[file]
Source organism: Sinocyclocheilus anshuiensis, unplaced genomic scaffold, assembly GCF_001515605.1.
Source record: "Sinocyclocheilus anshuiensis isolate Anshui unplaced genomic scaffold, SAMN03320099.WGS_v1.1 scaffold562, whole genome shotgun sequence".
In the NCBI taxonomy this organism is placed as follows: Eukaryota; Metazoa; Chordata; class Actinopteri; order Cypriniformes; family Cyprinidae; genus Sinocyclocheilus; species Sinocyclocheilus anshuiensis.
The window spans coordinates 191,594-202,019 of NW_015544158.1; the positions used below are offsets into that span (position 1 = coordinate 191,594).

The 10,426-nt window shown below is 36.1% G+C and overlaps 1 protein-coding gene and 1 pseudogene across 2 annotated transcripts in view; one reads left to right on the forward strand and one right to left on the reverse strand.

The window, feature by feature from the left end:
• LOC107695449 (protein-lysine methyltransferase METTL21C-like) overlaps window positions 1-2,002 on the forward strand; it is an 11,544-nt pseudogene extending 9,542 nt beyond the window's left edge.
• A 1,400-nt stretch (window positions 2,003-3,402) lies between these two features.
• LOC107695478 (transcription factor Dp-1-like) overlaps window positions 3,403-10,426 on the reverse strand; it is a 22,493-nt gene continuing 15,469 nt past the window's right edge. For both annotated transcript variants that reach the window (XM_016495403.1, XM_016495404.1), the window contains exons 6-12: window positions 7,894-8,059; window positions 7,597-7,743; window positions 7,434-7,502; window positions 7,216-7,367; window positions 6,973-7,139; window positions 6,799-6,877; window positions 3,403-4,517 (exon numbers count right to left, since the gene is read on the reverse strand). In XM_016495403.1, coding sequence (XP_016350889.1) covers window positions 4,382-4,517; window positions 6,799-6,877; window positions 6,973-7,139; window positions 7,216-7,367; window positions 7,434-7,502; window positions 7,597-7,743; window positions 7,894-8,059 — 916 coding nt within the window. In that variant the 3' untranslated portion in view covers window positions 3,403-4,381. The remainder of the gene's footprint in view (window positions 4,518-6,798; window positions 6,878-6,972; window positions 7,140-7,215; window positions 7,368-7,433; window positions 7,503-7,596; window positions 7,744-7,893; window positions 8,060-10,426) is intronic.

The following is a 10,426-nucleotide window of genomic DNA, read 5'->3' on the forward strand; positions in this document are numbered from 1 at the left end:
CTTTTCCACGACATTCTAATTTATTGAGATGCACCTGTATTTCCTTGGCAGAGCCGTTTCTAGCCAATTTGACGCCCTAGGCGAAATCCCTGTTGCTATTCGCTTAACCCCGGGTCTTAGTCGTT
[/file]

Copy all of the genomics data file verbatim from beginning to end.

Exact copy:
Source organism: Sinocyclocheilus anshuiensis, unplaced genomic scaffold, assembly GCF_001515605.1.
Source record: "Sinocyclocheilus anshuiensis isolate Anshui unplaced genomic scaffold, SAMN03320099.WGS_v1.1 scaffold562, whole genome shotgun sequence".
In the NCBI taxonomy this organism is placed as follows: Eukaryota; Metazoa; Chordata; class Actinopteri; order Cypriniformes; family Cyprinidae; genus Sinocyclocheilus; species Sinocyclocheilus anshuiensis.
The window spans coordinates 191,594-202,019 of NW_015544158.1; the positions used below are offsets into that span (position 1 = coordinate 191,594).

The 10,426-nt window shown below is 36.1% G+C and overlaps 1 protein-coding gene and 1 pseudogene across 2 annotated transcripts in view; one reads left to right on the forward strand and one right to left on the reverse strand.

The window, feature by feature from the left end:
• LOC107695449 (protein-lysine methyltransferase METTL21C-like) overlaps window positions 1-2,002 on the forward strand; it is an 11,544-nt pseudogene extending 9,542 nt beyond the window's left edge.
• A 1,400-nt stretch (window positions 2,003-3,402) lies between these two features.
• LOC107695478 (transcription factor Dp-1-like) overlaps window positions 3,403-10,426 on the reverse strand; it is a 22,493-nt gene continuing 15,469 nt past the window's right edge. For both annotated transcript variants that reach the window (XM_016495403.1, XM_016495404.1), the window contains exons 6-12: window positions 7,894-8,059; window positions 7,597-7,743; window positions 7,434-7,502; window positions 7,216-7,367; window positions 6,973-7,139; window positions 6,799-6,877; window positions 3,403-4,517 (exon numbers count right to left, since the gene is read on the reverse strand). In XM_016495403.1, coding sequence (XP_016350889.1) covers window positions 4,382-4,517; window positions 6,799-6,877; window positions 6,973-7,139; window positions 7,216-7,367; window positions 7,434-7,502; window positions 7,597-7,743; window positions 7,894-8,059 — 916 coding nt within the window. In that variant the 3' untranslated portion in view covers window positions 3,403-4,381. The remainder of the gene's footprint in view (window positions 4,518-6,798; window positions 6,878-6,972; window positions 7,140-7,215; window positions 7,368-7,433; window positions 7,503-7,596; window positions 7,744-7,893; window positions 8,060-10,426) is intronic.

The following is a 10,426-nucleotide window of genomic DNA, read 5'->3' on the forward strand; positions in this document are numbered from 1 at the left end:
CTTTTCCACGACATTCTAATTTATTGAGATGCACCTGTATTTCCTTGGCAGAGCCGTTTCTAGCCAATTTGACGCCCTAGGCGAAATCCCTGTTGCTATTCGCTTAACCCCGGGTCTTAGTCGTT